Career Development Theory Review: Super’s Life-Span, Life-Space Theory

Donald Super created a developmental model which emphasized how personal experiences interact with occupational preferences in creating one’s self-concept. Many theorists before him simply looked at personality and occupation and focused on a trait matching approach.

One of Super’s greatest contributions to career development was his emphasis on the importance of developing a self-concept, as well as his recognition that this self-concept can change with new experiences over time. Before this, career development was mostly seen as a singular choice; however, Super viewed career development as a lifelong activity.

This might not seem groundbreaking today, but it was a marked change from the way theorists thought when Super began formulating his theoretical concepts in the 1950’s. In addition to recognizing that people change over their lifetime, he also identified different areas or “life-spaces” that help make a person who they are. The six main life-spaces that make up who we are include: parent/homemaker, worker, citizen, leisurite, student, and child. So many of these roles imply that other people are involved in our lives and thus impact who we are. There are many other spaces in one’s life – other than work – and Super believed that these inhabited social spaces didn’t constitute a distraction but were an integral part of the rainbow of our lives. (Figure from http://career.iresearchnet.com/career-development/supers-career-development-theory/.)

Image of Super's Life-Span, Life-Space Rainbow

Super’s self-concept is the belief that our identities and by extension our career identities are a product of how we see ourselves. Our vocational choices put this concept into practice in the real world.

Super’s Five Life and Career Development Stages

1. Growth (Age: birth – 14)
Characteristics: development of self-concept attitudes, and general world of work

2. Exploration (Age 15 – 24)
Trying out classes, work, hobbies; tentative choice and skill development

3. Establishment (Age 25 – 44)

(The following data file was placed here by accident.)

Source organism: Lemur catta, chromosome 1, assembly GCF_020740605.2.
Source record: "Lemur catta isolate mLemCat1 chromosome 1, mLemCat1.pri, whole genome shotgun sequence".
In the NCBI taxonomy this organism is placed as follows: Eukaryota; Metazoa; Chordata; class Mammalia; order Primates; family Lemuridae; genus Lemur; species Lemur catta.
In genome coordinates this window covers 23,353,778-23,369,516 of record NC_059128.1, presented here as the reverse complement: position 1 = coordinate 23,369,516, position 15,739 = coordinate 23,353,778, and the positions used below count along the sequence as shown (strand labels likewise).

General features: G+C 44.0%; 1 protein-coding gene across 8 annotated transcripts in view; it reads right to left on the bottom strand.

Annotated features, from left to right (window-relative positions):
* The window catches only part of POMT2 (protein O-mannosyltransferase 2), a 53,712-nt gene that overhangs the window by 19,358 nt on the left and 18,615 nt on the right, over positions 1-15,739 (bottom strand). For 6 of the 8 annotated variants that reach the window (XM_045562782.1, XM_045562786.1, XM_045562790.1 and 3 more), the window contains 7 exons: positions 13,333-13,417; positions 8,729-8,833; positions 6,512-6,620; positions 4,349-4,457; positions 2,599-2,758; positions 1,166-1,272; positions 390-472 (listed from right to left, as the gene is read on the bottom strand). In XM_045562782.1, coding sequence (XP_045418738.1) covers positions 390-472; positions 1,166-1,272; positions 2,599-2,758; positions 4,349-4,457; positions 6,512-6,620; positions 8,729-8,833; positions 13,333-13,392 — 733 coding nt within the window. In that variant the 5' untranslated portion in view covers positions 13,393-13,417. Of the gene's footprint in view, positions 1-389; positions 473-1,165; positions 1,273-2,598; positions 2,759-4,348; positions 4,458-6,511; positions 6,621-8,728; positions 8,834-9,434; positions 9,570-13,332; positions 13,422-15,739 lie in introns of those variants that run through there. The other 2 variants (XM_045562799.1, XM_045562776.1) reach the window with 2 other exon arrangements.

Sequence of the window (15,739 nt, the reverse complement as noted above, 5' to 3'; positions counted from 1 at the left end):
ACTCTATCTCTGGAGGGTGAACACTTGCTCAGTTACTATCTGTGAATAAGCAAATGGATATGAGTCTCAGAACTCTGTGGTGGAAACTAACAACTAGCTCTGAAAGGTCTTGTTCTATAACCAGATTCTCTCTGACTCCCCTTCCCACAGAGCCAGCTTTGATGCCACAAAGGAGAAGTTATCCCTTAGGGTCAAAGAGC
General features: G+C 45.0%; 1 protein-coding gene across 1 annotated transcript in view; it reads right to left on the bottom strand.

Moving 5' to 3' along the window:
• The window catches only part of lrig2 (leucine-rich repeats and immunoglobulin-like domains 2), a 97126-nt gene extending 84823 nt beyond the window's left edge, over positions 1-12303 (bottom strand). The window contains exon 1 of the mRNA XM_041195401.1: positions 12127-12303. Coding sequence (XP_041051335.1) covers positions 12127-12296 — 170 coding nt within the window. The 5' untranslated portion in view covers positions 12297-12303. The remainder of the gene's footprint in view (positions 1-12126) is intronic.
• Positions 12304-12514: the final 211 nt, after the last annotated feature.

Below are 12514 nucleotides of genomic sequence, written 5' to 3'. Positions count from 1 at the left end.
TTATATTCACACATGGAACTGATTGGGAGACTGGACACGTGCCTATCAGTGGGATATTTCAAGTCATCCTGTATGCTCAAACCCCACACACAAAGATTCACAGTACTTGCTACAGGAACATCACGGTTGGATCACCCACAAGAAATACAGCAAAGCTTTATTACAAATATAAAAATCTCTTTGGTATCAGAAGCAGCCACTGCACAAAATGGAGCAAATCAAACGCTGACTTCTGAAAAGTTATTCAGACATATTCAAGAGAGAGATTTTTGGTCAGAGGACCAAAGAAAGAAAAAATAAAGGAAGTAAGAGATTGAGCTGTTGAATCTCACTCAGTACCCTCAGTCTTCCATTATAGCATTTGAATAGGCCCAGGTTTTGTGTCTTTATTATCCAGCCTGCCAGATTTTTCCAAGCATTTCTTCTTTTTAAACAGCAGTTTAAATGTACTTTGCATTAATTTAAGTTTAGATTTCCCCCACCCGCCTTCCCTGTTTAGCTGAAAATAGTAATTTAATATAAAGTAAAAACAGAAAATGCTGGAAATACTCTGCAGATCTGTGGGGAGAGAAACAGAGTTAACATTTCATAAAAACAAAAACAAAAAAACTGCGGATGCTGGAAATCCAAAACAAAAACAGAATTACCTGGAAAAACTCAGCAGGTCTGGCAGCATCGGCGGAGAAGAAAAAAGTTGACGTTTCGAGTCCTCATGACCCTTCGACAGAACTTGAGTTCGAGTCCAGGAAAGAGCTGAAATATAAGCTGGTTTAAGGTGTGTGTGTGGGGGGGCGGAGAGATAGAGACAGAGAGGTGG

Entry-level skill building and stabilizing work experience

4. Maintenance (Age 45 –64)
Continual adjustment process to improve position

5. Decline (Age 65+)
Reduced output, preparation for retirement

The stages that Super outlined are guides looking at a macro-perspective of one’s life. These stages often correlate with important events and denote a time of transition. Look at the stages and see where you fit in. Do you agree with how they are laid out? Some critics have argued or adjusted these stages and say that the language used is too deeply rooted in a 1950’s perspective.

Either way, if you are looking for a key takeaway in reviewing this theory and trying to find a practical application to your life, then simply remember this. Super’s work was important because his idea of the self-concept profoundly changed the field of career development.  It challenged individuals to construct their own identification and understanding of their life-space identities including that of their careers. Take a moment to think about and list all of the roles (scientist, parent, yogi, dog owner, caregiver, student etc.) you assume in your life. These roles will likely change depending on your life stage.  Super’s theory is a good reminder that an individual’s life situation changes with time and experience while noting that the concept of vocational maturity may or may not correspond with biological age. People may find themselves in the Exploration stage at 35 years-old since people tend to cycle through these stages when they go through career transitions.

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